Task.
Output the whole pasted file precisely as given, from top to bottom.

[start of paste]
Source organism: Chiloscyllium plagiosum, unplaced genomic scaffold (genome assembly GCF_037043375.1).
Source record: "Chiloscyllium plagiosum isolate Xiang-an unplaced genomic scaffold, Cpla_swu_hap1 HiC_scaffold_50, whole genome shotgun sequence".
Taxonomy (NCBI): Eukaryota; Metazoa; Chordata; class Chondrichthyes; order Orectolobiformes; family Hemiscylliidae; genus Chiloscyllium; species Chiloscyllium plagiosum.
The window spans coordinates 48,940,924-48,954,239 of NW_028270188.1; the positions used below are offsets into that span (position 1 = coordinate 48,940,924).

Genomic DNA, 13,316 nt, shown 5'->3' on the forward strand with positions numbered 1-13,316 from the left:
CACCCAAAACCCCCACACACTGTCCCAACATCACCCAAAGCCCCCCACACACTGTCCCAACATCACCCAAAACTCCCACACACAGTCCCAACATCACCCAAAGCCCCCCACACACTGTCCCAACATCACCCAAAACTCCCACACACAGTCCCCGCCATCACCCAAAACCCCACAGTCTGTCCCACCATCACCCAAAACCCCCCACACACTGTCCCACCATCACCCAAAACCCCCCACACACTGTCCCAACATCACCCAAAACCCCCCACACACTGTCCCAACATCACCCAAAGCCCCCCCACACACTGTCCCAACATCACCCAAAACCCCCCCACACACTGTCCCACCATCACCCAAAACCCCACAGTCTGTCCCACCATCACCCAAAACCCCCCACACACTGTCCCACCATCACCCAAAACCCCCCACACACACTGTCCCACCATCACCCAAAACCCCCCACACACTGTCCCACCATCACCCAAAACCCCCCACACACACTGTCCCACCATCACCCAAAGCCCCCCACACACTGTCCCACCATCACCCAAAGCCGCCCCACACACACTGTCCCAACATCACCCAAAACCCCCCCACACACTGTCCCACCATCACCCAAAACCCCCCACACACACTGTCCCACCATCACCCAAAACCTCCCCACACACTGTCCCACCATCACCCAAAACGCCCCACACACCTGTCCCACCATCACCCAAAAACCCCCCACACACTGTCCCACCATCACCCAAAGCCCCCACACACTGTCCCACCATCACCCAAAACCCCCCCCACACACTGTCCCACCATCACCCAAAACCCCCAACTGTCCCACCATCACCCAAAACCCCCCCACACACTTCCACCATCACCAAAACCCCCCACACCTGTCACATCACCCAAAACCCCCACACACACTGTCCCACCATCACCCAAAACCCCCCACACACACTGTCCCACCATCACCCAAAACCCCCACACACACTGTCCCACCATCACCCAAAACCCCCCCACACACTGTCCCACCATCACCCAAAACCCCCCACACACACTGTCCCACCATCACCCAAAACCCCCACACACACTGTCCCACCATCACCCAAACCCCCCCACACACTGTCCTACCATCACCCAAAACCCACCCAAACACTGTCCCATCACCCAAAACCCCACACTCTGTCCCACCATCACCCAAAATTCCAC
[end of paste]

Source organism: Chiloscyllium plagiosum, unplaced genomic scaffold (genome assembly GCF_037043375.1).
Source record: "Chiloscyllium plagiosum isolate Xiang-an unplaced genomic scaffold, Cpla_swu_hap1 HiC_scaffold_50, whole genome shotgun sequence".
Taxonomy (NCBI): Eukaryota; Metazoa; Chordata; class Chondrichthyes; order Orectolobiformes; family Hemiscylliidae; genus Chiloscyllium; species Chiloscyllium plagiosum.
The window spans coordinates 48,940,924-48,954,239 of NW_028270188.1; the positions used below are offsets into that span (position 1 = coordinate 48,940,924).

Genomic DNA, 13,316 nt, shown 5'->3' on the forward strand with positions numbered 1-13,316 from the left:
CACCCAAAACCCCCACACACTGTCCCAACATCACCCAAAGCCCCCCACACACTGTCCCAACATCACCCAAAACTCCCACACACAGTCCCAACATCACCCAAAGCCCCCCACACACTGTCCCAACATCACCCAAAACTCCCACACACAGTCCCCGCCATCACCCAAAACCCCACAGTCTGTCCCACCATCACCCAAAACCCCCCACACACTGTCCCACCATCACCCAAAACCCCCCACACACTGTCCCAACATCACCCAAAACCCCCCACACACTGTCCCAACATCACCCAAAGCCCCCCCACACACTGTCCCAACATCACCCAAAACCCCCCCACACACTGTCCCACCATCACCCAAAACCCCACAGTCTGTCCCACCATCACCCAAAACCCCCCACACACTGTCCCACCATCACCCAAAACCCCCCACACACACTGTCCCACCATCACCCAAAACCCCCCACACACTGTCCCACCATCACCCAAAACCCCCCACACACACTGTCCCACCATCACCCAAAGCCCCCCACACACTGTCCCACCATCACCCAAAGCCGCCCCACACACACTGTCCCAACATCACCCAAAACCCCCCCACACACTGTCCCACCATCACCCAAAACCCCCCACACACACTGTCCCACCATCACCCAAAACCTCCCCACACACTGTCCCACCATCACCCAAAACGCCCCACACACCTGTCCCACCATCACCCAAAAACCCCCCACACACTGTCCCACCATCACCCAAAGCCCCCACACACTGTCCCACCATCACCCAAAACCCCCCCCACACACTGTCCCACCATCACCCAAAACCCCCAACTGTCCCACCATCACCCAAAACCCCCCCACACACTTCCACCATCACCAAAACCCCCCACACCTGTCACATCACCCAAAACCCCCACACACACTGTCCCACCATCACCCAAAACCCCCCACACACACTGTCCCACCATCACCCAAAACCCCCACACACACTGTCCCACCATCACCCAAAACCCCCCCACACACTGTCCCACCATCACCCAAAACCCCCCACACACACTGTCCCACCATCACCCAAAACCCCCACACACACTGTCCCACCATCACCCAAACCCCCCCACACACTGTCCTACCATCACCCAAAACCCACCCAAACACTGTCCCATCACCCAAAACCCCACACTCTGTCCCACCATCACCCAAAATTCCAC